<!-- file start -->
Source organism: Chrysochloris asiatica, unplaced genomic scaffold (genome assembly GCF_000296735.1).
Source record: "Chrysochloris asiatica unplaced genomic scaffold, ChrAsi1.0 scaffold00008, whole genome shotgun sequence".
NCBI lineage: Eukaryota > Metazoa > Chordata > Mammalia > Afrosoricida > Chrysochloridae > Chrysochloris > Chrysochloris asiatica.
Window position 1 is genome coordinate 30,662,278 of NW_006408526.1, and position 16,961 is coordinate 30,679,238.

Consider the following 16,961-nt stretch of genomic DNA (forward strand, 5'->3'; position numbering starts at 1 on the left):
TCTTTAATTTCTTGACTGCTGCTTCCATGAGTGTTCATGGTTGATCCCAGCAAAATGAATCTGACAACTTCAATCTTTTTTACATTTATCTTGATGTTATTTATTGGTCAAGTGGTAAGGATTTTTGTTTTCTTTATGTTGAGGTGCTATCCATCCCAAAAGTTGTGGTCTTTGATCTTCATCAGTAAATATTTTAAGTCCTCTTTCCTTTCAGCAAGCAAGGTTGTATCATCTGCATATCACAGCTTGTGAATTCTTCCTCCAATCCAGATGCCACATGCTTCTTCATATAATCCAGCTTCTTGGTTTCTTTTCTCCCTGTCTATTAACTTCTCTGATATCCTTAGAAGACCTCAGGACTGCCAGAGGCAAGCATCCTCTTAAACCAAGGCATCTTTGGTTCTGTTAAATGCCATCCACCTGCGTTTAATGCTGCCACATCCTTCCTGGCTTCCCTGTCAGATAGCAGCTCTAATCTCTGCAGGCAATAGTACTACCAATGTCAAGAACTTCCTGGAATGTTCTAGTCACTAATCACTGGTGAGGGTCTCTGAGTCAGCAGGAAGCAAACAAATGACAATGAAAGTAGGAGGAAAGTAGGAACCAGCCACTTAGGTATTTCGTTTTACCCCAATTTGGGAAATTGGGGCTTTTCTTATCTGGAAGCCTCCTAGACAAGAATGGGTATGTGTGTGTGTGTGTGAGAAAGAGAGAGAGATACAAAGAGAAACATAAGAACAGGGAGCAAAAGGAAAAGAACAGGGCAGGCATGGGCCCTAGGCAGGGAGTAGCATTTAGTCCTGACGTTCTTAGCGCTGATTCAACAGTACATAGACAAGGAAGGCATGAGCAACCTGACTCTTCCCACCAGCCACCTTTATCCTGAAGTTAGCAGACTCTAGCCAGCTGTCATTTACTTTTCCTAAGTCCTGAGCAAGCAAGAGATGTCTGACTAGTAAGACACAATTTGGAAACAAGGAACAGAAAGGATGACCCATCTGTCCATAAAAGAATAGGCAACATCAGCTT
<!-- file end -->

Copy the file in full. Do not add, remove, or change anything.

Source organism: Chrysochloris asiatica, unplaced genomic scaffold (genome assembly GCF_000296735.1).
Source record: "Chrysochloris asiatica unplaced genomic scaffold, ChrAsi1.0 scaffold00008, whole genome shotgun sequence".
NCBI lineage: Eukaryota > Metazoa > Chordata > Mammalia > Afrosoricida > Chrysochloridae > Chrysochloris > Chrysochloris asiatica.
Window position 1 is genome coordinate 30,662,278 of NW_006408526.1, and position 16,961 is coordinate 30,679,238.

Consider the following 16,961-nt stretch of genomic DNA (forward strand, 5'->3'; position numbering starts at 1 on the left):
TCTTTAATTTCTTGACTGCTGCTTCCATGAGTGTTCATGGTTGATCCCAGCAAAATGAATCTGACAACTTCAATCTTTTTTACATTTATCTTGATGTTATTTATTGGTCAAGTGGTAAGGATTTTTGTTTTCTTTATGTTGAGGTGCTATCCATCCCAAAAGTTGTGGTCTTTGATCTTCATCAGTAAATATTTTAAGTCCTCTTTCCTTTCAGCAAGCAAGGTTGTATCATCTGCATATCACAGCTTGTGAATTCTTCCTCCAATCCAGATGCCACATGCTTCTTCATATAATCCAGCTTCTTGGTTTCTTTTCTCCCTGTCTATTAACTTCTCTGATATCCTTAGAAGACCTCAGGACTGCCAGAGGCAAGCATCCTCTTAAACCAAGGCATCTTTGGTTCTGTTAAATGCCATCCACCTGCGTTTAATGCTGCCACATCCTTCCTGGCTTCCCTGTCAGATAGCAGCTCTAATCTCTGCAGGCAATAGTACTACCAATGTCAAGAACTTCCTGGAATGTTCTAGTCACTAATCACTGGTGAGGGTCTCTGAGTCAGCAGGAAGCAAACAAATGACAATGAAAGTAGGAGGAAAGTAGGAACCAGCCACTTAGGTATTTCGTTTTACCCCAATTTGGGAAATTGGGGCTTTTCTTATCTGGAAGCCTCCTAGACAAGAATGGGTATGTGTGTGTGTGTGTGAGAAAGAGAGAGAGATACAAAGAGAAACATAAGAACAGGGAGCAAAAGGAAAAGAACAGGGCAGGCATGGGCCCTAGGCAGGGAGTAGCATTTAGTCCTGACGTTCTTAGCGCTGATTCAACAGTACATAGACAAGGAAGGCATGAGCAACCTGACTCTTCCCACCAGCCACCTTTATCCTGAAGTTAGCAGACTCTAGCCAGCTGTCATTTACTTTTCCTAAGTCCTGAGCAAGCAAGAGATGTCTGACTAGTAAGACACAATTTGGAAACAAGGAACAGAAAGGATGACCCATCTGTCCATAAAAGAATAGGCAACATCAGCTT